**Tony Scholl** (Cambridge)

*Special values of L-functions*

We will discuss some particular cases of conjectures on the special values of L-functions of motives.

**Haluk Sengun** (Sheffield)

*Mod $p$ automorphic forms*

Lately, classes in the mod $p$ cohomology of locally symmetric spaces have been called 'mod $p$ automorphic forms' by some mathematicians. In this talk, we shall discuss why these classes deserve this name and what we know/don't know/speculate about them.

**Samir Siksek** (Warwick)

*Semistability and Serre's Uniformity*

Serre's uniformity conjecture asserts that for a prime $\ell>37$ and $E$ an elliptic curve over the rationals without complex multiplication, the mod $\ell$ representation of $E$ is surjective. Serre in fact proved his conjecture for semistable elliptic curves. We will consider the analogue of Serre's uniformity conjecture both for semistable elliptic curves over totally real fields and for semistable principally polarized abelian varieties, with the help of group theory, class field theory, modularity and Merel's uniform boundedness theorem. This talk is based on joint work with Samuele Anni and Pedro Lemos.

**Denis Simon** (Caen)

*Squares represented by cubic forms*

**Michael Stoll** (Bayreuth)

*The Generalized Fermat Equation $x^2 + y^3 = z^{11}$ *slides

Generalizing Fermat's original problem, equations of the form $x^p + y^q = z^r$, to be solved in coprime integers, have been quite intensively studied. It is conjectured that there are only finitely many solutions in total for all triples $(p,q,r)$ such that $1/p + 1/q + 1/r < 1$ (the 'hyperbolic case'). The case $(p,q) = (2,3)$ is of special interest, since several solutions are known. To solve it completely in the hyperbolic case, one can restrict to $r = 8,9,10,15,25$ or a prime $\ge 7$. The cases $r = 7,8,9,10,15$ have been dealt with by various authors. In joint work with Nuno Freitas and Bartosz Naskrecki, we are now able to solve the case $r = 11$ and prove that the only solutions (up to signs) are $(x,y,z) = (1,0,1), (0,1,1), (1,-1,0), (3,-2,1)$. We use Frey curves to reduce the problem to the determination of the sets of rational points satisfying certain conditions on certain twists of the modular curve $X(11)$. A study of local properties of mod-$11$ Galois representations cuts down the number of twists to be considered. The main new ingredient is the use of the 'Selmer group Chabauty' techniques developed recently by the speaker to finish the determination of the relevant rational points.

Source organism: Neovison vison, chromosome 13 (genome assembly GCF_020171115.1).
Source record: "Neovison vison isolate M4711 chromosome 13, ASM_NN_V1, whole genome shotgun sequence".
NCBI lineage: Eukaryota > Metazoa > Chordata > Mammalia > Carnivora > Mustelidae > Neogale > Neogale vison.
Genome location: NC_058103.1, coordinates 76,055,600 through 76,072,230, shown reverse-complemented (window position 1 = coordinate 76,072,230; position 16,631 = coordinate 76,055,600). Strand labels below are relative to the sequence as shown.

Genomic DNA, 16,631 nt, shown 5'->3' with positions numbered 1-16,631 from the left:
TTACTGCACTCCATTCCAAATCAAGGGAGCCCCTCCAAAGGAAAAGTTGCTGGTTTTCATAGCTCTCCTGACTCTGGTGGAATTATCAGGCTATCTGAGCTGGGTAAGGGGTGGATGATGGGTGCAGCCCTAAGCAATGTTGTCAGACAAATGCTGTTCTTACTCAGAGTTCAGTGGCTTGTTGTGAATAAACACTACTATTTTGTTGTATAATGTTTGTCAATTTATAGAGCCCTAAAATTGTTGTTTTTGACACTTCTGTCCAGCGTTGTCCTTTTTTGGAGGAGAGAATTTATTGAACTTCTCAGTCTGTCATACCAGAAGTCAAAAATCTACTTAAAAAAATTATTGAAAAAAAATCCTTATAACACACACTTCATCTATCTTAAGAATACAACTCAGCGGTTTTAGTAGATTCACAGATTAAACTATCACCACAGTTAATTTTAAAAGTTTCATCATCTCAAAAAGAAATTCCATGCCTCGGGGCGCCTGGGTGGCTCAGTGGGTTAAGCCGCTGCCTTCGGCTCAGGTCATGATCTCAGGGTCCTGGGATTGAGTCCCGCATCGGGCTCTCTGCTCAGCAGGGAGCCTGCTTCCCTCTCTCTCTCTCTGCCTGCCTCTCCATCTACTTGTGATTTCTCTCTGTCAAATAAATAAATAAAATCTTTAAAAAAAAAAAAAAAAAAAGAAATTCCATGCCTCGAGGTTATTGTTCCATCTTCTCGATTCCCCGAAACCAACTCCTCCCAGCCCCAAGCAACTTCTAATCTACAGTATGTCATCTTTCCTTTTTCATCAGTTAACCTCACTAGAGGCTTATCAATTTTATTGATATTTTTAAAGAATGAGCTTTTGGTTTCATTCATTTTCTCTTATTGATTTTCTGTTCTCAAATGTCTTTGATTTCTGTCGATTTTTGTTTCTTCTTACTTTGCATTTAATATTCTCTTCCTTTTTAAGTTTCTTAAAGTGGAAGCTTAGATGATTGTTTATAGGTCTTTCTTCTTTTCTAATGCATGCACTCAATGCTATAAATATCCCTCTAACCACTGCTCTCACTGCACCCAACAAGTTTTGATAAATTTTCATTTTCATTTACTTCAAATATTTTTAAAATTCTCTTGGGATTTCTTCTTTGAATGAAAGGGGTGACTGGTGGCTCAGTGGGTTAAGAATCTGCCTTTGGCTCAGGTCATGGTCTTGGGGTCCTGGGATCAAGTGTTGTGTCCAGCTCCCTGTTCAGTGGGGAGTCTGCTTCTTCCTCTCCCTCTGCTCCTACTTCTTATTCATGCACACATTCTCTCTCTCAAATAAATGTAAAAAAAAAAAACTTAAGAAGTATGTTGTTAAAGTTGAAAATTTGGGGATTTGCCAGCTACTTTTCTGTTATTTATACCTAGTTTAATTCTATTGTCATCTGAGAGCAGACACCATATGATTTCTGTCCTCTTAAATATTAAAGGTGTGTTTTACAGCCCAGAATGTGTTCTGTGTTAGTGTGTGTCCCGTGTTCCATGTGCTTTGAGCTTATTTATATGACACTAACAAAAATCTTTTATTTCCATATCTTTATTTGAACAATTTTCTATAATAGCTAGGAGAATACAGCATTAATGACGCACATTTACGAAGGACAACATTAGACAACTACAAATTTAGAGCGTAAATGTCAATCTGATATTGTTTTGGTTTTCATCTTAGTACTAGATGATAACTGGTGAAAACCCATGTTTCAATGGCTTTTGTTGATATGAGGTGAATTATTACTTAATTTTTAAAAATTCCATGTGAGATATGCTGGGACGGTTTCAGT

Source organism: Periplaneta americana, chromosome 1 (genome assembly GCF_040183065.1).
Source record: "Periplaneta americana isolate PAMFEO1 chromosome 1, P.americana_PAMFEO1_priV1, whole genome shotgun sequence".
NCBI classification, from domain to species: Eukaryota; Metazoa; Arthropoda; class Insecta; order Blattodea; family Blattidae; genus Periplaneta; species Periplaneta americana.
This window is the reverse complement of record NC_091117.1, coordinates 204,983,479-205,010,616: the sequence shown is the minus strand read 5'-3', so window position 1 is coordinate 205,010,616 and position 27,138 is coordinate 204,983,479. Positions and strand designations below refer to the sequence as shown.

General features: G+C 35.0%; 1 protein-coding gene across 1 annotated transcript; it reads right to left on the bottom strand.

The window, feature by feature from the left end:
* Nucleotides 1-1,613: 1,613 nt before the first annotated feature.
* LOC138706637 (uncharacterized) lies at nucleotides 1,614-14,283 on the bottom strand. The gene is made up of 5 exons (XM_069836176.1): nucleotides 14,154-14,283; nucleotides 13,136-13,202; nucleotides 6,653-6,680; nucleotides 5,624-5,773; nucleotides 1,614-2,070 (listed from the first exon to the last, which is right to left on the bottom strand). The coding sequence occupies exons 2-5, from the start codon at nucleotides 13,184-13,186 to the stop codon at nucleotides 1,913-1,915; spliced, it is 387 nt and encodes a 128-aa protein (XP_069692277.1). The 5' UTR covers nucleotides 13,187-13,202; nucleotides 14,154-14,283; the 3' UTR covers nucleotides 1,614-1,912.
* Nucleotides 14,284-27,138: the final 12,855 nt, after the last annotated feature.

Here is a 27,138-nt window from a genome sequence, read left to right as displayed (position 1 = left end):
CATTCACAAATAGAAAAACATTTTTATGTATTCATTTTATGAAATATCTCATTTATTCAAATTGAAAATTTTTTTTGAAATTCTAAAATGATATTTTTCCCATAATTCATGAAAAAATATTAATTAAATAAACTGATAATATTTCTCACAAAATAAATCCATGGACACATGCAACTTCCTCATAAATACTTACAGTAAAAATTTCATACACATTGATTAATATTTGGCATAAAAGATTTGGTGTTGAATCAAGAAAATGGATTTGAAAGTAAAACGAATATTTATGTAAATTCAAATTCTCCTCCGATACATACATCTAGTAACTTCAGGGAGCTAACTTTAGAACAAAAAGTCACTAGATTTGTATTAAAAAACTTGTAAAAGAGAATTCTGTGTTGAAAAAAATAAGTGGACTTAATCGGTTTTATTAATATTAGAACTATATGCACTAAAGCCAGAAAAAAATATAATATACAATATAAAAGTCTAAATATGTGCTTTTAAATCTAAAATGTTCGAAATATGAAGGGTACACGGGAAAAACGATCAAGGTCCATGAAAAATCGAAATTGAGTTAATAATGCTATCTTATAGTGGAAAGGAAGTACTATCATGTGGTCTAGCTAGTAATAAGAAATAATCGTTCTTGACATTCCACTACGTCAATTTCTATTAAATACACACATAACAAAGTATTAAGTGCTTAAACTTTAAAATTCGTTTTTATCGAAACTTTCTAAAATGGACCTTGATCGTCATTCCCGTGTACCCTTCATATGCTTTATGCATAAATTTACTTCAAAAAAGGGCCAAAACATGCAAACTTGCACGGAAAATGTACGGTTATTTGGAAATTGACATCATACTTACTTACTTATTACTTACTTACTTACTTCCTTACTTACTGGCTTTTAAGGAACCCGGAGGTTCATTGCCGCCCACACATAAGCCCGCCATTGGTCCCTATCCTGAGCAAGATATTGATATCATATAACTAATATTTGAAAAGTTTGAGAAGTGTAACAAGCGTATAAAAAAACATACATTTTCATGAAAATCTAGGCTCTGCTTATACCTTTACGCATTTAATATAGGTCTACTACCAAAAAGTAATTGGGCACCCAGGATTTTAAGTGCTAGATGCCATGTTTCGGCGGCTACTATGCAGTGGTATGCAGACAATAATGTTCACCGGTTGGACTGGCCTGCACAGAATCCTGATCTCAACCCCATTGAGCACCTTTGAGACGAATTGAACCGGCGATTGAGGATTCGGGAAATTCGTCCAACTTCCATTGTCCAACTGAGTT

**Andrew Sutherland** (Massachusetts Institute of Technology)

*Torsion subgroups of rational elliptic curves over the compositum of all cubic fields*

Let $E/\mathbb{Q}$ be an elliptic curve and let $\mathbb{Q}(3^\infty)$ denote the compositum of all cubic extensions of $\mathbb{Q}$. While the the group $E(\mathbb{Q}(3^\infty))$ is not finitely generated, one can show that its torsion subgroup is finite; this holds more generally for any Galois extension of $\mathbb{Q}$ that contains only finitely many roots of unity. I will describe joint work with Daniels, Lozano-Robledo, and Najman, in which we obtain a complete classification of the $20$ torsion subgroups that can occur, along with an explicit description of the elliptic curves $E/\mathbb{Q}$ that realize each possibility. This is achieved by determining the rational points on a corresponding set of modular curves using a variety of techniques, some of which I will discuss.

**Lynne Walling** (Bristol)

*Explicit action of Hecke operators on half-integral weight Siegel Eisenstein series*

While classical Eisenstein series of integral weight are well-understood (for any level and character), there are many gaps in our knowledge regarding Siegel Eisenstein series, especially those with half-integral weight.

In this talk I will focus primarily on half-integral weight Siegel Eisenstein series of degree $n$ and level $4\mathcal{N}$ where $\mathcal{N}$ is odd and square-free (allowing arbitrary character modulo $4\mathcal{N}$). I will begin by defining such Eisenstein series, determining criteria for when they are non-zero, then proceed to evaluate the action of the Hecke operators $T_j(p^2)$ ($1\le j\le n$, $p$ an odd prime) on those Eisenstein series attached to the $\Gamma_0(4\mathcal{N})$-orbits of elements in $\Gamma_0(4)$. I will show that the subspace spanned by these Eisenstein series can be simultaneously diagonalised, explicitly computing the eigenvalues, and yielding a multiplicity-one result. Finally, I compare these eigenvalues to those of integral weight Siegel Eisenstein series. During the course of this talk I will point out the obstacles preventing me from extending this work to half-integral weight Siegel Eisenstein series attached to $\Gamma_0(4\mathcal{N})$-orbits of elements of $Sp_n(\mathbb{Z})$ not in $\Gamma_0(4)$ and the Hecke operators $T_j(4)$.